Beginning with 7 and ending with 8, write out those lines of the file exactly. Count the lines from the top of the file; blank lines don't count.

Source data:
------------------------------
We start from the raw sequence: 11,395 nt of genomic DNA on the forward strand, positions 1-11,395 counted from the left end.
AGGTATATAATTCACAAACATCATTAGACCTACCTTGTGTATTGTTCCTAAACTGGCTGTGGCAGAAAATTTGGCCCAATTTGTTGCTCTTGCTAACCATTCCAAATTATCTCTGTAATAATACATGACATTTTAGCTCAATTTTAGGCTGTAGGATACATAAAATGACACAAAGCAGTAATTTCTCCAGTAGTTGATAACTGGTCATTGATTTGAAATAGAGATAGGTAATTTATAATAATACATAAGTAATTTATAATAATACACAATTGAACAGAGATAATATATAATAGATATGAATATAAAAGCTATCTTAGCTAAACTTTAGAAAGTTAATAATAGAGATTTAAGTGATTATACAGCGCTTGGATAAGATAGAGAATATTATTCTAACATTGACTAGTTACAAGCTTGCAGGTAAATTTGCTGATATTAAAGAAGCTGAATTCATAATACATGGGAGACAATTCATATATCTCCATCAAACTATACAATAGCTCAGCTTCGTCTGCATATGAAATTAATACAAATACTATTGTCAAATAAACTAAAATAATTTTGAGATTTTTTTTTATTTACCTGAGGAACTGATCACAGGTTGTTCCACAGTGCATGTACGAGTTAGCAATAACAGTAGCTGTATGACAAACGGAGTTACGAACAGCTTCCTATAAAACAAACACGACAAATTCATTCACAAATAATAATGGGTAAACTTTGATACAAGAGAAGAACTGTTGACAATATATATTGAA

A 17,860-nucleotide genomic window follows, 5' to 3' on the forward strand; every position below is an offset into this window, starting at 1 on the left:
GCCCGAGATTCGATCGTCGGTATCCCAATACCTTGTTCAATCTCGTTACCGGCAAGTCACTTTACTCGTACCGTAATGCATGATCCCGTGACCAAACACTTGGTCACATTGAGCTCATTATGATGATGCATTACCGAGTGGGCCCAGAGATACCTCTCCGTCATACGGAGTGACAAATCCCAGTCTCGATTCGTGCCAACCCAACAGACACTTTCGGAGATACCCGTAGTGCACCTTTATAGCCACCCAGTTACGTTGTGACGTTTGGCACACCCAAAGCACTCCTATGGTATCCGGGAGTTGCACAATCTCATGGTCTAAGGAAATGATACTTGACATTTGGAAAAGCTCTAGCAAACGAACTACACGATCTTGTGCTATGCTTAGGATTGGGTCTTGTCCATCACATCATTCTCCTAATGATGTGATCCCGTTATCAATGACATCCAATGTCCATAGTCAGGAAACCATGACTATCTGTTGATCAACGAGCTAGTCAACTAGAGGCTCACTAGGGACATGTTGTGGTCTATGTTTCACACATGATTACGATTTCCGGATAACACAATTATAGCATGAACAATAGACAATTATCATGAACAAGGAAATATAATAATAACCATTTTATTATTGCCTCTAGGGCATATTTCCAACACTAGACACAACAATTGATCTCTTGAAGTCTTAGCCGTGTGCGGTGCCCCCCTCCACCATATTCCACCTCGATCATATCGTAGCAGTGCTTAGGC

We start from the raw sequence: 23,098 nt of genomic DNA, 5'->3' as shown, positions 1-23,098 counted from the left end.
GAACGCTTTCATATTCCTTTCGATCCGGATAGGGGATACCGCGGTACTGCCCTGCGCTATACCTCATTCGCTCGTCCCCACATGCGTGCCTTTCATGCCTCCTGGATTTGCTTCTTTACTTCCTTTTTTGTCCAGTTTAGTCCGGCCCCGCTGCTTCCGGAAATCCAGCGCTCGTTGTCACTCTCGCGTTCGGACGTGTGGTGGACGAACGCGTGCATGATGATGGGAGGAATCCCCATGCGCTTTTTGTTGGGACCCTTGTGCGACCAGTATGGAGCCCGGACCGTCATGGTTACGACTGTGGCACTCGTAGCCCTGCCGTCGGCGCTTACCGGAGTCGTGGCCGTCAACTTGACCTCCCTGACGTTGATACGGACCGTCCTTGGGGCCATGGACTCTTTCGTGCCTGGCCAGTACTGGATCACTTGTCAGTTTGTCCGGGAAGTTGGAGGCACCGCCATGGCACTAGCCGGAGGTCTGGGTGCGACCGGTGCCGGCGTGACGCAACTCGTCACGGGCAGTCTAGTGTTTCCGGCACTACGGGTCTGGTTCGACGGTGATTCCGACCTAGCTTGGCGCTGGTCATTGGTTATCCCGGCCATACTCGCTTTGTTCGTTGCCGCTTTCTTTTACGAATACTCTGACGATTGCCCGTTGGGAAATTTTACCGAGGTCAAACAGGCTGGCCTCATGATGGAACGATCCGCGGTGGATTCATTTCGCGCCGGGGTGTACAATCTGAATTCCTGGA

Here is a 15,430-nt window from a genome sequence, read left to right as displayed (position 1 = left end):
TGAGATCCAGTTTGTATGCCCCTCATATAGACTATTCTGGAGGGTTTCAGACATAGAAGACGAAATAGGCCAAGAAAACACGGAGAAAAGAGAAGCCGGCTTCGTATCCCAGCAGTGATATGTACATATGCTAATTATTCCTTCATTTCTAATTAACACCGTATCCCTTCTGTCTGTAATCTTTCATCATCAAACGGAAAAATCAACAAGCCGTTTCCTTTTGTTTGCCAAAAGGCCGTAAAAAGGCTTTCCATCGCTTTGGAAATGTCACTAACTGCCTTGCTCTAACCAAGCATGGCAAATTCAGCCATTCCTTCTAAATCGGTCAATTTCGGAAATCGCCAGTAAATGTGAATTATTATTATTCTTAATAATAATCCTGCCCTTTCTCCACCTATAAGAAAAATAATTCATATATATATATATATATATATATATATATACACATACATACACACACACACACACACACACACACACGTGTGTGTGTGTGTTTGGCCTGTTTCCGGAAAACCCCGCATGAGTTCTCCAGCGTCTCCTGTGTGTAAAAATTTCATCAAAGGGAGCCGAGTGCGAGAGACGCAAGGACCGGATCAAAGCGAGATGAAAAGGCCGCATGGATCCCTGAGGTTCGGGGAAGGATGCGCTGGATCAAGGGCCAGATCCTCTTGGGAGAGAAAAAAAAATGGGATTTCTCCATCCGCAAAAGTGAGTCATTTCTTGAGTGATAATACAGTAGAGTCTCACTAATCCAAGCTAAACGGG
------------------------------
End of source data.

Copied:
Here is a 15,430-nt window from a genome sequence, read left to right as displayed (position 1 = left end):
TGAGATCCAGTTTGTATGCCCCTCATATAGACTATTCTGGAGGGTTTCAGACATAGAAGACGAAATAGGCCAAGAAAACACGGAGAAAAGAGAAGCCGGCTTCGTATCCCAGCAGTGATATGTACATATGCTAATTATTCCTTCATTTCTAATTAACACCGTATCCCTTCTGTCTGTAATCTTTCATCATCAAACGGAAAAATCAACAAGCCGTTTCCTTTTGTTTGCCAAAAGGCCGTAAAAAGGCTTTCCATCGCTTTGGAAATGTCACTAACTGCCTTGCTCTAACCAAGCATGGCAAATTCAGCCATTCCTTCTAAATCGGTCAATTTCGGAAATCGCCAGTAAATGTGAATTATTATTATTCTTAATAATAATCCTGCCCTTTCTCCACCTATAAGAAAAATAATTCATATATATATATATATATATATATATATATACACATACATACACACACACACACACACACACACACACGTGTGTGTGTGTGTTTGGCCTGTTTCCGGAAAACCCCGCATGAGTTCTCCAGCGTCTCCTGTGTGTAAAAATTTCATCAAAGGGAGCCGAGTGCGAGAGACGCAAGGACCGGATCAAAGCGAGATGAAAAGGCCGCATGGATCCCTGAGGTTCGGGGAAGGATGCGCTGGATCAAGGGCCAGATCCTCTTGGGAGAGAAAAAAAAATGGGATTTCTCCATCCGCAAAAGTGAGTCATTTCTTGAGTGATAATACAGTAGAGTCTCACTAATCCAAGCTAAACGGG